Former Editor-in Chief
I’m a history nerd. Then again, to those of you who know me well, that comes as little surprise.
Many a deadline night, I amused myself by jumping into the archives and pulling out random Pioneers newspapers from yesteryear – the first edition after Hillwood Commons opened; anything with the classic Conestoga wagon masthead, a report on Hurricane Gloria that came out the day I was born (Oct. 9, 1985 for those of you keeping score at home), the infamous O.J. Simpson headline, “The Juice Is Loose,” and the list goes on. I also proved something Stephanie Koithan, who now works with Rita Langdon after a stellar run as our features editor, frequently said – “I love you Danny, but you have the attention span of a gnat.”
Here’s the point – when I was asked to contribute in some way to the Pioneer’s 55th edition, I felt flattered and a bit duty-bound. After all, the Pioneer changed my life, and I am forever grateful. Now, here’s the obligatory “Golden Girls” reference (with apologies to the late, great Estelle Getty).
Picture it – Brookville, the fall of 2003. A not-quite 18-year-old, slightly frightened (and much slimmer) history education major arrives on the campus of C.W. Post, eager to begin a new chapter in his life. He has his books, he has his class schedule, and he has his gym clothes for a lunchtime workout at the Pratt Center. The only thing he doesn’t have? Professors.
Yes, friends, much like you did this fall, I arrived to the joyous spectacle of a faculty strike. Professors on the picket line, big American flags at the front gate, the whole lot. Both of my courses for the day bit the dust accordingly, and with little homework to speak of, I wanted something to do with myself. I saw a flier announcing the Pioneer’s first meeting for 2003 and decided to head upstairs and see what was happening. Plus, the free pizza sounded ducky, too.
As it turns out, those professors did me a favor. They gave me a chance to discover something that I would ultimately fall in love with.
If you’re wondering, a college newspaper office is a really, really good place to be when there’s a strike on campus. News is happening, and it’s coming to life before your eyes. And I quickly made friends. One of the editors was an orientation leader I remembered from the summer, and I kind of hung out with her for the first few months at the newspaper, doing odd jobs, picking up a story here and there and learning the basics. I laid out the classified ads for a whole semester on a computer that was so awful and temperamental that we named it “666.” I hear the new computers are much nicer.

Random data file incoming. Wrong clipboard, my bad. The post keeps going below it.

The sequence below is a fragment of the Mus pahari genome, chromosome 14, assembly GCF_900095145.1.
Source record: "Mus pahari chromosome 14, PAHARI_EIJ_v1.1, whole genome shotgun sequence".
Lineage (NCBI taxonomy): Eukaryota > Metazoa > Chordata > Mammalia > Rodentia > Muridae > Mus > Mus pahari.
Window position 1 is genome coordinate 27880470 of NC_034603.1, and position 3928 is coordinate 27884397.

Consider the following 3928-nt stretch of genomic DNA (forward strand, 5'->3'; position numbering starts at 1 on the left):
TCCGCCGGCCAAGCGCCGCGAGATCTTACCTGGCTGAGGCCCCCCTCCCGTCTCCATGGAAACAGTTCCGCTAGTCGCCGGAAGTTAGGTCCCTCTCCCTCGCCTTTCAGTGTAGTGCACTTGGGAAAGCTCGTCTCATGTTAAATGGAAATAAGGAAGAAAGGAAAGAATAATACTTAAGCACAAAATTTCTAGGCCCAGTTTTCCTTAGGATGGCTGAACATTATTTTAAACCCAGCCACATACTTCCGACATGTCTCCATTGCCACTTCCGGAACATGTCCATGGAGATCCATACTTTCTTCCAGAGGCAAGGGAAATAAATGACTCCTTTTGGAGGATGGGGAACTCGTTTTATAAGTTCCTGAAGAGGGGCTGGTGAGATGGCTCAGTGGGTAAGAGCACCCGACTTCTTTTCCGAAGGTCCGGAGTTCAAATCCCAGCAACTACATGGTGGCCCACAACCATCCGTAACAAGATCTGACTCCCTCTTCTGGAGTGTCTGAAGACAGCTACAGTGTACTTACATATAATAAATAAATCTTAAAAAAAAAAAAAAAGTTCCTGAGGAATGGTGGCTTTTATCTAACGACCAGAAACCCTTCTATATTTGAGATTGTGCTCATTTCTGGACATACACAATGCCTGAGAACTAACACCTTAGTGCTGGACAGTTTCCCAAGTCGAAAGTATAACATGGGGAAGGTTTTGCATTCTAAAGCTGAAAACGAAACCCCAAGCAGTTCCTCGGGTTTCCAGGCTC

As time went on, I got more involved in the Pioneer. I picked up a column and wrote about gay and lesbian issues from the eyes of a college student (note to future authors – if you do such a thing, and I hope someone does, come out to your parents first. It’s good for your blood pressure); started getting more involved with news reporting, became the advertising manager, got promoted to managing editor and was finally voted in as editor-in-chief, which I did for three wonderful years until I graduated in 2008.
All the while, a funny thing happened – I started falling in love with journalism. Initially, I swore I was going to be a history teacher, with this funny little writing thing as a hobby. Then, my plans were to be a history teacher who would do freelance writing on the side. About two years in, I took a journalism minor along with my history education major and started wondering – “Could I do this for a living?” Ultimately, I got the confidence I needed to switch majors, and taking that leap was one of the best things I ever did for myself.
I’ve been working for Long Islander Newspapers in Huntington since the summer of 2008, and I’m frequently reminded why journalism is my calling. Not only do I interact with fascinating, important people every day, I’m able to provide a public service by collecting and disseminating information, keeping politicians on their toes and giving a voice to people who are being abused or neglected by the system, their neighbors, whoever it is. And for me, a kid who got bullied a whole lot from third to ninth grade and spent more than a few moments wishing I wouldn’t wake up the next morning, that’s a wonderful privilege to now have.
I owe the Pioneer a whole lot – for the friends I made, the career track it set me on and the experiences that prepared me well for working in the “real world.” I don’t regret a bit of it – even the heinous Tuesday night production marathons – and I hope each of you have the same good fortune I enjoyed during my time here.